Let's Talk About Eating Disorder Awareness Week, Folks

This week (February 26 – March 4) is Eating Disorder Awareness Week. Did you know that eating disorders disproportionately impact some segments of the LGBT+ community?


The Department of Health & Children estimates that up to 200,000 people in Ireland may be affected by eating disorders, with an estimated 400 new cases emerging each year, accounting for 80 deaths annually.

A number of factors like the stresses of coming out, bullying, anxiety, depression, fear of rejection by family and friends, internalised negative messages and beliefs about oneself to sexual orientation can leave members of the LGBT vulnerable to developing eating disorders.

US-based website, National Eating Disorders.org provides some worrying statistics:

  • In one study, gay and bisexual boys reported being significantly more likely to have fasted, vomited, or taken laxatives or diet pills to control their weight in the last 30 days.

  • Gay males are thought to only represent 5% of the total male population but among males who have eating disorders, 42% identify as gay.

  • Gay males were seven times more likely to report binging and 12 times more likely to report purging than heterosexual males.

  • Compared with heterosexual men, gay and bisexual men had a significantly higher prevalence of lifetime full syndrome bulimia, subclinical bulimia, and any subclinical eating disorder.

  • Females identified as lesbian, bisexual, or mostly heterosexual were about twice as likely to report binge-eating at least once per month in the last year.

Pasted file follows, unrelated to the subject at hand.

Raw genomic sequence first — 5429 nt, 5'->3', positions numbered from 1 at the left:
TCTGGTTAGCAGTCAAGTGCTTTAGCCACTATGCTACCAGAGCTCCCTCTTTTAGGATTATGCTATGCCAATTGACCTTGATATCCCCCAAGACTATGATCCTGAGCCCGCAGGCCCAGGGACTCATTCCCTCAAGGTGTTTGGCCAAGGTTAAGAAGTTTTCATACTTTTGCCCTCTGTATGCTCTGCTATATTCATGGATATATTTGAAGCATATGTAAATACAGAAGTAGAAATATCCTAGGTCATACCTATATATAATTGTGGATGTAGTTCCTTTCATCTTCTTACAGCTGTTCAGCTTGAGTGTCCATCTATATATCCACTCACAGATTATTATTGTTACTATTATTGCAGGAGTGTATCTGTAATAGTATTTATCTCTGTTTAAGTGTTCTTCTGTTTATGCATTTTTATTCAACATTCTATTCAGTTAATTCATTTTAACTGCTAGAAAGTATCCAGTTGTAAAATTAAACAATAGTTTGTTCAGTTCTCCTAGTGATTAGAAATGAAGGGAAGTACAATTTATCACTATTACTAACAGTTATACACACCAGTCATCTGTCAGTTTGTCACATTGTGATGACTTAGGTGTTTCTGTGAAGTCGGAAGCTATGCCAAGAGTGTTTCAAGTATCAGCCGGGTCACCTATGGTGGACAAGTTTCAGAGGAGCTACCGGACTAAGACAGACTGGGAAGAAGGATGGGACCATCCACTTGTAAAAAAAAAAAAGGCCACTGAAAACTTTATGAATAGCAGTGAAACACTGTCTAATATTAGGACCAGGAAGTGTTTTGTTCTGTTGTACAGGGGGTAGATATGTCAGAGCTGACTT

• Elevated rates of binge-eating and purging by vomiting or laxative abuse was found for people who identified as gay, lesbian, bisexual, or “mostly heterosexual” in comparison to their heterosexual peers.

Among the most interesting findings from the US research, is the fact that having a sense of connectedness to the gay community appeared to be related to fewer current eating disorders, suggesting that feeling connected to the gay community may have a ‘protective’ effect.

With this in mind, it is important to reach out and let someone who cares about you know if you are dealing with issues around eating disorders. Bodywhys, the Eating Disorders Association of Ireland, offers support, guidance and information for anyone battling these issues.

You can contact Bodywhys, the Eating Disorders Association of Ireland, helpline on: 1890 200 444, or email [email protected] for support.

© 2018 GCN (Gay Community News). All rights reserved.

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